CEO of YESS, Camilla Palmer named honorary QC for employment/equality work
It’s wonderful to be given an award and celebrate it. I am delighted to be appointed an honorary QC for the work I have done in employment and equality. I was also honoured and grateful when so many top discrimination lawyers supported me.
But, I also know very well that many others have worked tirelessly for equality and they also should be publicly recognised for their work. Equality laws have developed a lot over the last 20 years, thanks to equality campaigners, and that is to be celebrated. The Equality Act is so important when we still have a glass ceiling for women, black and minority ethnic groups, disabled workers and others. We may have strong discrimination laws but enforcing them is increasingly difficult.
Challenging employment discrimination in courts and tribunals is vital. For example, Miriam O’Reilly’s claim against the BBC highlighted the prevalence of ageism in the media (particularly against older women). It exposed practices from which many women media professionals had suffered for a long time and a recognition that there had to be change. But, that is only the beginning and progress is slow.
For many individual employees a tribunal win does not give them their jobs back nor enough money to compensate them for losing their job. And for that they pay a high price: uncertainty about the outcome, stress, time, costs and the career impact. It feels as if life is on hold for the duration of the case. Even once it’s over, moving on is sometimes hard. I know that from personal experience.
There has always been a downside to litigating. In recent times it’s got harder still with stiff fees for bringing tribunal cases and cuts in legal aid and advice agencies.
YESS advises employees with workplace problems but who do not want to bring a tribunal claim unless there is no other option. Our strapline ‘Life’s too short to litigate’ resonates with many. The risk, however, is that some employers will feel secure in the knowledge that most employees will not sue so the law has less bite.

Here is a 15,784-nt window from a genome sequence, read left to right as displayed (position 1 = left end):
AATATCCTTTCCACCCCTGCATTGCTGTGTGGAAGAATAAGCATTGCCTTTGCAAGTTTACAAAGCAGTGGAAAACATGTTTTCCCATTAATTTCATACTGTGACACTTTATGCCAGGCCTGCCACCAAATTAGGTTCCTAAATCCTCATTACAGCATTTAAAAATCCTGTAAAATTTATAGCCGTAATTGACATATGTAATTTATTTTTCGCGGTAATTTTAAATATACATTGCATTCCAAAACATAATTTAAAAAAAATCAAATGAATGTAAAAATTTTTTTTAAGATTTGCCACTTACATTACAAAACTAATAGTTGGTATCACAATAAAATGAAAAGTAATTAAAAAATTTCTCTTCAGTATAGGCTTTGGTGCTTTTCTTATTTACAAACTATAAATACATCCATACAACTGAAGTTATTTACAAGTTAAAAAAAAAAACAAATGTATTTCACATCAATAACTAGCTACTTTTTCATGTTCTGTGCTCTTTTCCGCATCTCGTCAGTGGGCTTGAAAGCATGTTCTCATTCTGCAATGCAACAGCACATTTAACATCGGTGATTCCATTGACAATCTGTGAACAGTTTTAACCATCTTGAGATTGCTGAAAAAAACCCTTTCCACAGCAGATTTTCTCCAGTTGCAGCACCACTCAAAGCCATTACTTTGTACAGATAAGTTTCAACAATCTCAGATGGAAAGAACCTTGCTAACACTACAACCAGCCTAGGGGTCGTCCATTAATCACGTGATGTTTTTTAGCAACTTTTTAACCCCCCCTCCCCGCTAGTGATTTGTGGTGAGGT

Settlement has a price of its own. Employers insist on a gagging clause as a condition of paying the employee compensation. These prevent others finding out about discriminatory practices and some employers feel free to discriminate. Should gagging clauses be banned? Sometimes I think they should so that the discrimination is exposed but this would make settlement of a claim harder still.
Should there be more naming and shaming of repeat offenders? The impact of social media can be widespread and powerful, but it’s also risky for an individual.
Do we now need to focus instead on the carrot, ie by incentivising employers to compete to have the best employment practices, such as flexible working, maternity and parental pay? YESS is currently helping the EHRC and Maternity Action to identify Good Practice and disseminate it to others.
There is a long way to go and we need some pragmatic solutions – including from political parties in their election manifestos. We should the ball rolling with some imaginative and practical ideas?
Camilla Palmer QC (Hon) email@example.com